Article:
THE STORY - With unfettered access to the Zappa family trust and all archival footage, filmmaker Alex Winter explores the private life behind the mammoth musical career that never shied away from the political turbulence of its time.
THE CAST - Frank Zappa, Steve Vai & Pamela Des Barres
THE TEAM - Alex Winter (Director/Writer)
THE RUNNING TIME - 129 Minutes
THE GOOD - A compelling look into the life of an ambitious artist that is told through a creative style that helps to innovate the storytelling. The more experimental choices compensate for the more mundane sections of the material.
THE BAD - The traditional tropes of a biopic documentary are mostly followed with the actual structure of the story feeling pedestrian and meandering. The numerous tangents often interrupt the pace.
THE OSCARS - Best Documentary Feature
THE FINAL SCORE - 7/10
read the FULL REVIEW
By Josh Parham
No matter how many things change in the world, the urge to tell the life story of a famous artist is one that will never subside. The landscape has been littered with countless commentaries on the lives of creative people and the complicated conflicts that engulfed their careers. Nowhere is that more prevalent than in the films that look into the flamboyant lifestyles of infamous musicians. It’s a breeding ground for outlandish tales and intense melodrama to be on display and that can become quite successful. “Zappa” does follow in some of these footsteps, but is translated into the medium of documentary. It presents a wide scope of a challenging artist and the battles he fought to fully achieve his daring vision.
As evidenced by the title, the subject of this film is Frank Zappa, the famous musician, and composer whose bold and audacious creativity fueled a unique soundscape throughout many decades of the 20th century. The narrative charts his humble beginnings as a struggling artist, to the formation of the band The Mothers of Invention, to his experimental solo career, all eventually leading to his untimely death from prostate cancer in 1993. What’s presented is a wide range of triumph and turmoil that Zappa underwent to see his creations come to fruition and the personal sacrifices he had to make along the way.
There’s an utterly unique style that runs all through the film and it’s a tone that director Alex Winter (“Bill and Ted”) manages to make quite compelling. Manic energy pulsates throughout the storytelling which gives a more experimental flare to what would usually be a pretty traditional biography. The jarring edits and wild techniques sometimes are grating, but it often gives a deep insight into the personality of its subject. Zappa himself is shown to be a strong individual and the filmmaking often indulges in mimicking this mindset. It helps to not only keep one engaged in the film but also informs the greater context of this life that was lived. Winter does a credible job at taking what could be stale material and infusing a vibrancy to it that makes it all the more appealing.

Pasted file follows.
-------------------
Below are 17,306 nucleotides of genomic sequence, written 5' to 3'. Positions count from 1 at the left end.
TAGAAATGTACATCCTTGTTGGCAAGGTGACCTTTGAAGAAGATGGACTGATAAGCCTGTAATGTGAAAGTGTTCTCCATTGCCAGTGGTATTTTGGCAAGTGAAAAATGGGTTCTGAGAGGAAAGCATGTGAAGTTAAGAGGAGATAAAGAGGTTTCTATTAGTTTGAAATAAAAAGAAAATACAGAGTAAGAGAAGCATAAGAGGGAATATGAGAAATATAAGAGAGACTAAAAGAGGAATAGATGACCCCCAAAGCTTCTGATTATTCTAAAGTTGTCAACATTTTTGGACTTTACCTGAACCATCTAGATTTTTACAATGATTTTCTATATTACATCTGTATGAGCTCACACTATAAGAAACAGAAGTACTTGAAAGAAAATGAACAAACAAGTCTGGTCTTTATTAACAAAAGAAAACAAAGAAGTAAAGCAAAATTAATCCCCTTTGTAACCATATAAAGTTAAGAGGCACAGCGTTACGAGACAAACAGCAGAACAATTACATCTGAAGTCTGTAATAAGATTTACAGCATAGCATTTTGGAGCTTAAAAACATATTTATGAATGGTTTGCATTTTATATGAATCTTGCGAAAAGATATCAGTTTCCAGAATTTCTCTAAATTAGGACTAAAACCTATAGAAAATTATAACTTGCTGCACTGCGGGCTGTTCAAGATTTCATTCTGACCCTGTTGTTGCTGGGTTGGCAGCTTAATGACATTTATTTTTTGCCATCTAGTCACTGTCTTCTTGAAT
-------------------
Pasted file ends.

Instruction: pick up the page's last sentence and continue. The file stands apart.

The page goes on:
Still, for as much innovation is attempted in crafting this film, one still cannot disregard the rather pedestrian trappings the story sets for itself. While the execution may be a bit more daring, underneath is still a familiar tale of the life of a famous artist that is quite literally tracked from womb to tomb. The beats that we come to expect in such retellings are all present and while this does document actual events, the presentation still feels somewhat predictable in its delivery. The more expected elements often widen the scope, which allows for several tangents that disrupt the overall flow. Some of these excursions have intriguing glimpses themselves, particularly a collection of extraordinarily vivid animation sequences. However, these more interesting sections are still trapped within a frame that does not deviate from what previous films have done in the past, be they documentary or fictionalized narratives.
However, no matter how formulaic some beats may be, one cannot be resistant to the subject of Zappa himself. He is mainly seen only through a collection of archival footage, with the talking heads appearing few and far between. It really does help to create a greater understanding of his artistic process and how his fiercely independent spirit drove his ambitions. The full insight into his mentality works especially for the uninitiated who may only have a passing familiarity with his life and work. Through this footage, we are treated to one man’s dedication to striving for perfection and the turbulent lengths it took to get there. Once again, it is not the most revolutionary of explorations, but seeing it on display is still captivating to watch. Zappa’s personality can be disagreeable, but he remains a fascinating figure throughout the film.
If one is looking for a wholly original take on the documentation of the life of a famous artist, then “Zappa” is not going to deliver on that front. So much of what is expected in these films, whether documentary or otherwise, is still present and the plotted points are recognizable and fairly banal. However, that is not to say this film is lacking in innovation. The style does bring a flamboyancy to the craft and creates methods that endear one to the brash yet creative persona of this particular artist. The production of these types of stories will never cease, but this one does find enough interesting avenues to justify the light being shown on a difficult yet talented character in history.